Six to ten inches tall, with two slightly thickish leaves, and usually two slender flower stalks, each bearing a graceful cluster of starry, white, pink or pinkish-purple flowers, each petal delicately striped with pinkish-brown, the anthers pink, the ovary green, with three, tiny, double crests. These flowers are exceedingly delicate and pretty, growing among rocks in shady canyons. The bulb is usually red-coated.
The flower cluster of Allium serratum is much more compact than the last and the pink flowers change to deep purplish-pink as they fade, making a pretty, round, papery head, about an inch and a half across. Common on low hills in California.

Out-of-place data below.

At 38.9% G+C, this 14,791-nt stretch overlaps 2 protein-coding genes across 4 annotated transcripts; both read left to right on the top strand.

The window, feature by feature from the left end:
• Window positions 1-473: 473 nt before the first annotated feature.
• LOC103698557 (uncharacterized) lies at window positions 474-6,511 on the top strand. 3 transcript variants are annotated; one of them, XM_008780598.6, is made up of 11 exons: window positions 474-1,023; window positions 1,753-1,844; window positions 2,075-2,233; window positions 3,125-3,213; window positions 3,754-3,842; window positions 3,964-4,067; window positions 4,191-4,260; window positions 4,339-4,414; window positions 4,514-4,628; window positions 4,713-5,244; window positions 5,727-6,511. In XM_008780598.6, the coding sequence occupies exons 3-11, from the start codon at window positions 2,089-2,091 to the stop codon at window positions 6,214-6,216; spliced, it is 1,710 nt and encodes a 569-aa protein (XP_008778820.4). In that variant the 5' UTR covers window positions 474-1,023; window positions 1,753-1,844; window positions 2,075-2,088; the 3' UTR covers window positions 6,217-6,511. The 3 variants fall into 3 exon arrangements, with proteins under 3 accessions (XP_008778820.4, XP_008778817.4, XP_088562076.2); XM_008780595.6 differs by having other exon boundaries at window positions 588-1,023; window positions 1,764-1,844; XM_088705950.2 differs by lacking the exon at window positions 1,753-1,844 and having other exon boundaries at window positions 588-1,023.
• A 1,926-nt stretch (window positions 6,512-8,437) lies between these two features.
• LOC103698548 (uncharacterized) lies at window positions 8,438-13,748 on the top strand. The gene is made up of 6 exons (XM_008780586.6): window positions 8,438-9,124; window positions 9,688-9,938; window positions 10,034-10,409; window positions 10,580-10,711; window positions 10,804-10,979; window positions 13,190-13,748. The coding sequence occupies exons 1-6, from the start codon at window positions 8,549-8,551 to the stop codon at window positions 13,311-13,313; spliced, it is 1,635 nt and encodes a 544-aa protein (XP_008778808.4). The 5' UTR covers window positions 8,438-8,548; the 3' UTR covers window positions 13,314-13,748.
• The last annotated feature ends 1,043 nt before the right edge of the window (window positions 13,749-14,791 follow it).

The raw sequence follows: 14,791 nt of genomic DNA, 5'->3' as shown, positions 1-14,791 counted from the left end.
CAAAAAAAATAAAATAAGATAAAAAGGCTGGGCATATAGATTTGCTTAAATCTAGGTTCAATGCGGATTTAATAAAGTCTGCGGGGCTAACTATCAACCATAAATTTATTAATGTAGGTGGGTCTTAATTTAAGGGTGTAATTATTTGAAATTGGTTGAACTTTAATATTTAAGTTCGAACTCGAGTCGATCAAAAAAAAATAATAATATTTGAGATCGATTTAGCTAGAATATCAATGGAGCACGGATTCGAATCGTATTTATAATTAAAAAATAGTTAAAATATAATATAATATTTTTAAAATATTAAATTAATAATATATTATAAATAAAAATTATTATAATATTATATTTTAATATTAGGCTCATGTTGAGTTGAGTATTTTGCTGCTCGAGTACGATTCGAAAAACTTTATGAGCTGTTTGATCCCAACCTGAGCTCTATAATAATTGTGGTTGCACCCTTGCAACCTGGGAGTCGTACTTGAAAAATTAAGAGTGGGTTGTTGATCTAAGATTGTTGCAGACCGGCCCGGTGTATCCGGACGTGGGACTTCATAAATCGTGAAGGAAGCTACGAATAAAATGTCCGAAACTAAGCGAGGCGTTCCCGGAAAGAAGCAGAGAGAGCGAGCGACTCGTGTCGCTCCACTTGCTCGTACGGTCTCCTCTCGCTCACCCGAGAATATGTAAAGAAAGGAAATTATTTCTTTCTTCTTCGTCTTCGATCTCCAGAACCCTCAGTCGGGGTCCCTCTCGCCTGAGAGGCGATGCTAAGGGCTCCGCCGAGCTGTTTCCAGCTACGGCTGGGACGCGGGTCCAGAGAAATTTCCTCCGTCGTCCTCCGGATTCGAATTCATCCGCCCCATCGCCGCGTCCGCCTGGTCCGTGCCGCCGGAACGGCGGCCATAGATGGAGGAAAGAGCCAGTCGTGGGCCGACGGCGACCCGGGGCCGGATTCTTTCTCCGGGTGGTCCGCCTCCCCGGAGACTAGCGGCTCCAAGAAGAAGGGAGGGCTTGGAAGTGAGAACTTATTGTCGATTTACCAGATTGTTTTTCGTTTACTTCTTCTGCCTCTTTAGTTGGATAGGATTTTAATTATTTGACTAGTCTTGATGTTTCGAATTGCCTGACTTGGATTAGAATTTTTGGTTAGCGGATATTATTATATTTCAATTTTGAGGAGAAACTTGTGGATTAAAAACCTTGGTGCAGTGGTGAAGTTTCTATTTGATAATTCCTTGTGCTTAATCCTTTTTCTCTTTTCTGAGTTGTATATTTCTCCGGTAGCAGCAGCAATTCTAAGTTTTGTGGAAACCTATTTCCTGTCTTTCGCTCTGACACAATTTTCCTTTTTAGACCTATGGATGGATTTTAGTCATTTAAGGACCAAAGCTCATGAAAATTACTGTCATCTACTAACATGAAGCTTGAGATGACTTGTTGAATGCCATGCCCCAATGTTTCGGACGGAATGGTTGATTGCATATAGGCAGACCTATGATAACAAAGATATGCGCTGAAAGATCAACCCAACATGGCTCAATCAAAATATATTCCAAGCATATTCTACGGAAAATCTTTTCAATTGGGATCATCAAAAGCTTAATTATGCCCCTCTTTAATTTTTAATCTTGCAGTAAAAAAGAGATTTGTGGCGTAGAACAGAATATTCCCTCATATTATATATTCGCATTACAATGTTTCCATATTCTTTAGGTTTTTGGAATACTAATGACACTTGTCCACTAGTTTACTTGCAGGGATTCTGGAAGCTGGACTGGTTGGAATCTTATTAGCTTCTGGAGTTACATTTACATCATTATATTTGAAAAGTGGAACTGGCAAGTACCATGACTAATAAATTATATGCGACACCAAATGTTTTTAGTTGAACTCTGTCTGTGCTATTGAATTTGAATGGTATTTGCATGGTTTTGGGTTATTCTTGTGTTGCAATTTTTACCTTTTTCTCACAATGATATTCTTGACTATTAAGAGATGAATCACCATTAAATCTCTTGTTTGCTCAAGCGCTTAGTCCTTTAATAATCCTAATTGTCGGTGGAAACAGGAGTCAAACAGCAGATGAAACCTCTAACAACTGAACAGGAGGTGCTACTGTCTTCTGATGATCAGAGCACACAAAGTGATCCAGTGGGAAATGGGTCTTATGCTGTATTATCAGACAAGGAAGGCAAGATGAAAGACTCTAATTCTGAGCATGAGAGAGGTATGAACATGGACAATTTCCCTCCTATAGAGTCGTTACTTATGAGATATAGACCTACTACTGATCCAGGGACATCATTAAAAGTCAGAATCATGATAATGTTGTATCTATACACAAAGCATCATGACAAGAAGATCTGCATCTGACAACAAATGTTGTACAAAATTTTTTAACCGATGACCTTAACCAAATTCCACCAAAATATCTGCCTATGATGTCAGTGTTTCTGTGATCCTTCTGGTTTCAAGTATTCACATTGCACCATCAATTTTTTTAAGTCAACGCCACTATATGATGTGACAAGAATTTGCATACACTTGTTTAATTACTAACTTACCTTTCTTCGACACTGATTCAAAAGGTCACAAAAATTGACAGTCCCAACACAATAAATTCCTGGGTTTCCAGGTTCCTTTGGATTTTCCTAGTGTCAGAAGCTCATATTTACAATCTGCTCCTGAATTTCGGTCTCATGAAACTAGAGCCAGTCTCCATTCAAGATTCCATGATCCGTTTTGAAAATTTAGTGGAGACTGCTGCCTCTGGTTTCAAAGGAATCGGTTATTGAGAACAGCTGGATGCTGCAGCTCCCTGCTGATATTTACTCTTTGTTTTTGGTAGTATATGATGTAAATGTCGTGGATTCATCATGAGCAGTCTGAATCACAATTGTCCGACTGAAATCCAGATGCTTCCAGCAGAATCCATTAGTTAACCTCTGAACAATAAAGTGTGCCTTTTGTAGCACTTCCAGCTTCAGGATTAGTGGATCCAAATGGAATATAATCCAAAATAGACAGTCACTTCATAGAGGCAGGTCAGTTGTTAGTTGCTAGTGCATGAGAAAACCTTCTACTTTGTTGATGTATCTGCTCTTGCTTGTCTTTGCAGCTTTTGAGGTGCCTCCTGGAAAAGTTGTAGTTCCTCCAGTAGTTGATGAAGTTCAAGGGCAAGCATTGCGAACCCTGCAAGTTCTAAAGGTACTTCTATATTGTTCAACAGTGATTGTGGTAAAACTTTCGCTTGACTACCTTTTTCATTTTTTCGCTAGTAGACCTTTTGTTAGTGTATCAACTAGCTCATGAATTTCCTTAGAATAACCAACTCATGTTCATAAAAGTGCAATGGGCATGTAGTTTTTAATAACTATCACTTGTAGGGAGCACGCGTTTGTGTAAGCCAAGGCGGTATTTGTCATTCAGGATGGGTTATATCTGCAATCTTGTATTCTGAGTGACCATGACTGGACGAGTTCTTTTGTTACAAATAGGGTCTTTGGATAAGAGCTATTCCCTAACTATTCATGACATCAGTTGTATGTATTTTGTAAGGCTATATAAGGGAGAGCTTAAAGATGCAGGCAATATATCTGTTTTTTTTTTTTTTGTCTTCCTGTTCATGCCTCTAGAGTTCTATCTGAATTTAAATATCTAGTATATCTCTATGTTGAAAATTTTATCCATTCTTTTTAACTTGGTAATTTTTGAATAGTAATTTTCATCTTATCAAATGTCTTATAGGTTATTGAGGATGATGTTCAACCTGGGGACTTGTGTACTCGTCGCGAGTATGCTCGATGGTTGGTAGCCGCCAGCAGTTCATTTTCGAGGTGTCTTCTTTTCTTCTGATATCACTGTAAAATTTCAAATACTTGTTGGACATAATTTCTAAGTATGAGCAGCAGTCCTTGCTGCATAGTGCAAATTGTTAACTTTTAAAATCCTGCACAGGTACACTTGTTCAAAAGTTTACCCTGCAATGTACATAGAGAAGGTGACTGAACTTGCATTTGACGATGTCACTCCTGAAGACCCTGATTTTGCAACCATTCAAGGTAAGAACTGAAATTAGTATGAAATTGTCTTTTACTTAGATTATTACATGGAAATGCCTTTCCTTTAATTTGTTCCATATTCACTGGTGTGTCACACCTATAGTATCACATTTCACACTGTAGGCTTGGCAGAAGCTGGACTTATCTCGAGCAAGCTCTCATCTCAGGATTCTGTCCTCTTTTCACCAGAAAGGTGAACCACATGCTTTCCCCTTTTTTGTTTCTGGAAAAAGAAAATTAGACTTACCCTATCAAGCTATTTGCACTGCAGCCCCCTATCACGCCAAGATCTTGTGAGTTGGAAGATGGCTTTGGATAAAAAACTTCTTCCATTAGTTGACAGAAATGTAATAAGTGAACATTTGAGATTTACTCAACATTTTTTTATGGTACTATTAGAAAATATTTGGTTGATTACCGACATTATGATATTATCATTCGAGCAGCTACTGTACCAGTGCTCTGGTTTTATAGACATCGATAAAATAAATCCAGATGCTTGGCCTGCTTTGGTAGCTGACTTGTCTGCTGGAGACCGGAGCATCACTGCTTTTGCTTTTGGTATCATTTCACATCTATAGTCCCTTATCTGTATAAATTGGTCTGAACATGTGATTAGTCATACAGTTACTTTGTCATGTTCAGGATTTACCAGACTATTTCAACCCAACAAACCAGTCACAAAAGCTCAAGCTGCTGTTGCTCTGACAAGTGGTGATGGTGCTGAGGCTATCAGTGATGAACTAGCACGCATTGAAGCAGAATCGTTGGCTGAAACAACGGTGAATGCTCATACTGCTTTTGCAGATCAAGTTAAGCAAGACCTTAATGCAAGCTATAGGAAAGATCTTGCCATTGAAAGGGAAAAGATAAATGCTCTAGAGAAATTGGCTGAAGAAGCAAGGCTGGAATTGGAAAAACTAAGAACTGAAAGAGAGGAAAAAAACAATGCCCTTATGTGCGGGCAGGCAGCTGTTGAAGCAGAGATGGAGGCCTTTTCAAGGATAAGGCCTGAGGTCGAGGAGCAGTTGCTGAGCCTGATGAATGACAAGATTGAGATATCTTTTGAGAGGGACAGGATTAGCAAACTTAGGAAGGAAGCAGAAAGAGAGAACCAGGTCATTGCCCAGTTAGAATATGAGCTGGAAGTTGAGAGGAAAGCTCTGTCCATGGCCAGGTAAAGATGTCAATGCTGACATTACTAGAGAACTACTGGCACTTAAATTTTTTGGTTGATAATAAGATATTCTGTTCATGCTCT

Allium bisceptrum. Allium serreatum. LILY FAMILY. Liliaceae.
There are many kinds of Brodiaea, among the prettiest western flowers. They have a small, solid bulb, coated with brownish fibers. The stem bears a bracted, roundish head of flowers at the top, the pedicels varying in length. Their leaves, all from the root, are grasslike and soon wither and the flowers dry up, become papery, and remain on the stalk, sometimes keeping form and color for some time. The stamens are in two sets and are attached to the flower-tube, their filaments often winged. Sometimes three of the stamens are without anthers and their filaments are broadened, so that they look like small petals alternating with the ordinary stamens.